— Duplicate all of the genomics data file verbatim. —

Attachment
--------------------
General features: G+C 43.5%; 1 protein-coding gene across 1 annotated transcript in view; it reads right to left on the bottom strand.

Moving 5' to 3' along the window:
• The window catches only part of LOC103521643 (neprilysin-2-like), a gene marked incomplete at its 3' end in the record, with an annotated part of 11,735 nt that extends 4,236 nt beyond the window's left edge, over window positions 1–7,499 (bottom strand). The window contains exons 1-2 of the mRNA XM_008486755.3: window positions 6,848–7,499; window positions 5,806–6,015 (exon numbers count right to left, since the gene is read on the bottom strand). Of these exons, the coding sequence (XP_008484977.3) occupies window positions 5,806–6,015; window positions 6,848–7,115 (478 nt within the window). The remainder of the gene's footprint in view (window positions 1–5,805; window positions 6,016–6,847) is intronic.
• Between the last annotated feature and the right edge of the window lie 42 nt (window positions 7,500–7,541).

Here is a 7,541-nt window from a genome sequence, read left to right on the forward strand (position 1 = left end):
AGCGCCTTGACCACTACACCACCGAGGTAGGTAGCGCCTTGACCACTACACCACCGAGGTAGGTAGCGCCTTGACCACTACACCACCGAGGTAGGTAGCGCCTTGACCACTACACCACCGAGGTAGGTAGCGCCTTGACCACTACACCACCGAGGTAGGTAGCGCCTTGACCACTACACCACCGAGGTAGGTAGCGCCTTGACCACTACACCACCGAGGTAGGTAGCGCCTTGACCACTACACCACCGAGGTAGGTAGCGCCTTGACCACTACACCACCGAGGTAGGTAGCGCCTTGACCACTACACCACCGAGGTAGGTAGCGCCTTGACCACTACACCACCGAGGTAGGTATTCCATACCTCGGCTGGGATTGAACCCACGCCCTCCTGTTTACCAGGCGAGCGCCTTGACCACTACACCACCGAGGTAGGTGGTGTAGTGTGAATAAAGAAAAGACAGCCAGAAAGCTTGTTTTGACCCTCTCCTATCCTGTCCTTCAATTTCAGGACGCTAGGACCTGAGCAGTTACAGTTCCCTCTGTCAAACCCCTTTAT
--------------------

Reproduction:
General features: G+C 43.5%; 1 protein-coding gene across 1 annotated transcript in view; it reads right to left on the bottom strand.

Moving 5' to 3' along the window:
• The window catches only part of LOC103521643 (neprilysin-2-like), a gene marked incomplete at its 3' end in the record, with an annotated part of 11,735 nt that extends 4,236 nt beyond the window's left edge, over window positions 1–7,499 (bottom strand). The window contains exons 1-2 of the mRNA XM_008486755.3: window positions 6,848–7,499; window positions 5,806–6,015 (exon numbers count right to left, since the gene is read on the bottom strand). Of these exons, the coding sequence (XP_008484977.3) occupies window positions 5,806–6,015; window positions 6,848–7,115 (478 nt within the window). The remainder of the gene's footprint in view (window positions 1–5,805; window positions 6,016–6,847) is intronic.
• Between the last annotated feature and the right edge of the window lie 42 nt (window positions 7,500–7,541).

Here is a 7,541-nt window from a genome sequence, read left to right on the forward strand (position 1 = left end):
AGCGCCTTGACCACTACACCACCGAGGTAGGTAGCGCCTTGACCACTACACCACCGAGGTAGGTAGCGCCTTGACCACTACACCACCGAGGTAGGTAGCGCCTTGACCACTACACCACCGAGGTAGGTAGCGCCTTGACCACTACACCACCGAGGTAGGTAGCGCCTTGACCACTACACCACCGAGGTAGGTAGCGCCTTGACCACTACACCACCGAGGTAGGTAGCGCCTTGACCACTACACCACCGAGGTAGGTAGCGCCTTGACCACTACACCACCGAGGTAGGTAGCGCCTTGACCACTACACCACCGAGGTAGGTAGCGCCTTGACCACTACACCACCGAGGTAGGTATTCCATACCTCGGCTGGGATTGAACCCACGCCCTCCTGTTTACCAGGCGAGCGCCTTGACCACTACACCACCGAGGTAGGTGGTGTAGTGTGAATAAAGAAAAGACAGCCAGAAAGCTTGTTTTGACCCTCTCCTATCCTGTCCTTCAATTTCAGGACGCTAGGACCTGAGCAGTTACAGTTCCCTCTGTCAAACCCCTTTAT